The annotation demo software is available for download here:AnnotationDemo. The application size is large (~6Gb) due to the large dictionary files from Wikipedia, used for enriching the semantic augmentation process.
Unzip the folder and execute the ViewSAnnotationDemo.jar file. You will need to have Java installed in your machine as well as atleast 3Gb of RAM. As the screenshot shows below, including an example, you can add some text in the input text field and press the Run button to generate the annotations. An annotations list will be populated. An XML output is also available which can be used as input in the visualisation tool, by copying and pasting into a text editor and saving it with the .xml file extension.

Screenshot of the Semantic Augmentation the ViewS Component

Each annotation element is qualified with the textual token, the dimensions (i.e. Emotion or Body Language), the ontology concept and the sense that the token-concept were extracted from a Lexicon.

The annotation pipeline is depicted in the figure below.

Pipeline for the Semantic Augmentation
Technical References
  1. WordNet Lexicon
  2. WordNet-Affect Emotion Taxonomy
  3. Suggested Upper Merged Ontology
  4. DISCO Similarity
  5. Jena Semantic Web Framework

ViewS Microscope

The visualisation software is available for download here: ViewSMicroscope.
Unzip the folder and execute the ViewSToolkit.jar file. You can load ontologies from files (under the Files directory) or online. Visualise the semntic maps of annotated data, extract viewpoint focus and compare viewpoints.

Screenshotsa of the ViewS Microscope software for browsing the viewpoint semantic spaces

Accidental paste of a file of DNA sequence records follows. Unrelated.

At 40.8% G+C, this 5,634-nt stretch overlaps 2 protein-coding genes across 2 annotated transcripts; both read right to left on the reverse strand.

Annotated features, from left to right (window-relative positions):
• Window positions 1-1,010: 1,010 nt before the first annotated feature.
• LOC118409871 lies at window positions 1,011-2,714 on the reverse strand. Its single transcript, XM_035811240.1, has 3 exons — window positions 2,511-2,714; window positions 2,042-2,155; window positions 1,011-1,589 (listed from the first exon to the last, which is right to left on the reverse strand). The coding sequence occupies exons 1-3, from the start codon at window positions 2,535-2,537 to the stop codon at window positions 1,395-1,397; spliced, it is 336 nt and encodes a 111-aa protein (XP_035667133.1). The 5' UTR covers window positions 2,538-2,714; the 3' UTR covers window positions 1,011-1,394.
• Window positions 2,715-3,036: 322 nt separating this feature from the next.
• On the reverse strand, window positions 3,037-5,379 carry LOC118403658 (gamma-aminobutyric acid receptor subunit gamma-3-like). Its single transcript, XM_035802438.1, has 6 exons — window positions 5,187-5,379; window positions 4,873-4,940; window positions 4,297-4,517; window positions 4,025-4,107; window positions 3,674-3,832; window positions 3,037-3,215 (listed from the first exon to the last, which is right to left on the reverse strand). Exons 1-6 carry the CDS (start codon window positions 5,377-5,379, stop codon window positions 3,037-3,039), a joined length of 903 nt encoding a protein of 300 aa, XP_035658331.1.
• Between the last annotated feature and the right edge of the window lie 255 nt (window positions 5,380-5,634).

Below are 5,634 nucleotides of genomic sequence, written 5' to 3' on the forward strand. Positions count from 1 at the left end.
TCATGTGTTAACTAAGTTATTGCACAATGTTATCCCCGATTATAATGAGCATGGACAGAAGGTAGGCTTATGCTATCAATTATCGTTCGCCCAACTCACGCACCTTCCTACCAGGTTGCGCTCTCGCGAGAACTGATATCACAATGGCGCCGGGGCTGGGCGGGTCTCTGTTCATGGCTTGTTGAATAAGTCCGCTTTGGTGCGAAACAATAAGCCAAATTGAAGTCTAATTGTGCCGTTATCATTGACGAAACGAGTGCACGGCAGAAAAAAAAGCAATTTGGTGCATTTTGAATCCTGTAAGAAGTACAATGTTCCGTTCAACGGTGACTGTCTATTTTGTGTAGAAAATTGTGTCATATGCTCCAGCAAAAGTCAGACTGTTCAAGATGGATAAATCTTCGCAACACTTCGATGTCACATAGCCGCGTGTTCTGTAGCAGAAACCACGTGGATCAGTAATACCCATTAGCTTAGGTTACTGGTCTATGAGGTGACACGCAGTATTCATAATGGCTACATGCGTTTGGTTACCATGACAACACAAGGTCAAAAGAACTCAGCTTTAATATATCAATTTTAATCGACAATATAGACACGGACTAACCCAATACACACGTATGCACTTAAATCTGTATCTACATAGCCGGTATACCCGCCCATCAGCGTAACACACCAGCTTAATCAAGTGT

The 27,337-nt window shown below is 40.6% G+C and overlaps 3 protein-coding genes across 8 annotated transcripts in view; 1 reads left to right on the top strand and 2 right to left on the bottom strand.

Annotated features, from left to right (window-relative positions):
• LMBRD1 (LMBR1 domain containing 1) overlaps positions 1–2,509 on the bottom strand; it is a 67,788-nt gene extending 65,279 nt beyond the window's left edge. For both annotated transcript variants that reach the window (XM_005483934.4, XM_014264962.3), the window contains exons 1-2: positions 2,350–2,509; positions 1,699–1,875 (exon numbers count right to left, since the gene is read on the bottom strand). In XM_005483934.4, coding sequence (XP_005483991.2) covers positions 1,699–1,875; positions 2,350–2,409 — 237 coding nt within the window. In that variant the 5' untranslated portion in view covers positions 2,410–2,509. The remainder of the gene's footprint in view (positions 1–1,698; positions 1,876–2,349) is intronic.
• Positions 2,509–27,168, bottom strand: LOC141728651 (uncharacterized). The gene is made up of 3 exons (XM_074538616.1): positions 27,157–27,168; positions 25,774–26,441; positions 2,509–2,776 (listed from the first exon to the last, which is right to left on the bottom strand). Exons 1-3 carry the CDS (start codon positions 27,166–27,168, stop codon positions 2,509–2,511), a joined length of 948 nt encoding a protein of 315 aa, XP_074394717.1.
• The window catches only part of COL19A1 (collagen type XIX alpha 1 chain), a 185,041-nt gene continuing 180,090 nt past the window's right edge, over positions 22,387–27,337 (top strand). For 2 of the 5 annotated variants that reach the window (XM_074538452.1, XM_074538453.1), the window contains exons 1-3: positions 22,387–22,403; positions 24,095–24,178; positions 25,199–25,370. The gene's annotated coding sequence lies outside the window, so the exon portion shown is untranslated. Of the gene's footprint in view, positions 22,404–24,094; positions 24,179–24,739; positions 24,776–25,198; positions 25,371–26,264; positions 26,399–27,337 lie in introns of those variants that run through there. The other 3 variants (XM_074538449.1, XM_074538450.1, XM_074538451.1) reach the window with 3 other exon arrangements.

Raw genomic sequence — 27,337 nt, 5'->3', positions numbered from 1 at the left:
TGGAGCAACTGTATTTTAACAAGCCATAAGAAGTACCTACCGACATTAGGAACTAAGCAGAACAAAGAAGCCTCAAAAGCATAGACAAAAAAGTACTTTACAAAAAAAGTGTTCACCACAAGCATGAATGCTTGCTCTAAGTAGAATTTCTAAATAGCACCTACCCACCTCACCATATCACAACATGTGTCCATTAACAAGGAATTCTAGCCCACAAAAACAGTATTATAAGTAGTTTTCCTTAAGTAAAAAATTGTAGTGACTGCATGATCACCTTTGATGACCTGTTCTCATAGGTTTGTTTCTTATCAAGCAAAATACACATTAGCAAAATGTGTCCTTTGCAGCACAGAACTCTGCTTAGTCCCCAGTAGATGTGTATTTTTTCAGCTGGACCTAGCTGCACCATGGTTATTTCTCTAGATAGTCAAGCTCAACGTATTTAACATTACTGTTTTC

You can load an annotated dataset from the File menu. A data set is provided with the application and can also be found in the Datasets section of this page in the extended size of 600 videos. It comprises, videos related to job interview, such as exemplars and instructional, comments and user profiles from YouTube. The textual comments have been semantically augmented with ViewS. The figure below depicts the methodoly followed for content collection and filtering.

The data collection methodology
Technical References
  1. Prefuse Visualisation Library
  2. Jena Semantic Web Framework
  3. YouTube Java Data API 2.0


The collection of comments on job interview videos in YouTube in a controlled user study, as well as the validation/evaluation data (merged) are available here to download
A collection of 600 YouTube video URIs related to job interview situations, the corresponding comments and user profiles are available here to download. The coprus has been Semantically Augmented with ViewS and can be used as input to ViewS Microscope Please note that in case you use this file it takes much time to load and perform selections.


  1. DESPOTAKIS, D., DIMITROVA, V., LAU, L. & THAKKER, D. 2013. Semantic Aggregation and Zooming of User Viewpoints in Social Media Content. In: CARBERRY, S., WEIBELZAHL, S., MICARELLI, A. & SEMERARO, G. (eds.) User Modeling, Adaptation, and Personalization. Springer Berlin Heidelberg.
  2. DESPOTAKIS, D., DIMITROVA, V., LAU, L., THAKKER, D., ASCOLESE, A. & PANNESE, L. 2013. ViewS in User Generated Content for Enriching Learning Environments: A Semantic Sensing Approach. Artificial Intelligence in Education (AIED). Memphis, Tennessee, USA.
  3. DIMITROVA, V., STEINER, C. M., DESPOTAKIS, D., BRNA, P., ASCOLESE, A., PANNESE, L. & ALBERT, D. To Appear. Semantic Social Sensing for Improving Simulation Environments for Learning. European Conference on Technology Enahanced Learning (ECTEL), 2013.
  4. DESPOTAKIS, D., THAKKER, D., DIMITROVA, V. & LAU, L. 2012. Diversity of user viewpoints on social signals: a study with YouTube content. International Workshop on Augmented User Modeling (AUM) in UMAP. Montreal, Canada.
  5. DESPOTAKIS, D. 2011. Multi-perspective Context Modelling to Augment Adaptation in Simulated Learning Environments. In: KONSTAN, J., CONEJO, R., MARZO, J. & OLIVER, N. (eds.) User Modeling, Adaption and Personalization. Springer Berlin / Heidelberg.
  6. DESPOTAKIS, D., LAU, L. & DIMITROVA, V. 2011. A Semantic Approach to Extract Individual Viewpoints from User Comments on an Activity. International Workshop on Augmented User Modeling (AUM) in UMAP. Girona, Spain.
Dimoklis Despotakis, University of Leeds, School of Computing, E-mail: scdd@leeds.ac.uk
Contributors to the work:
Dr. VG Dimitrova, Dr. Lydia Lau, Dr. Dhaval Thakker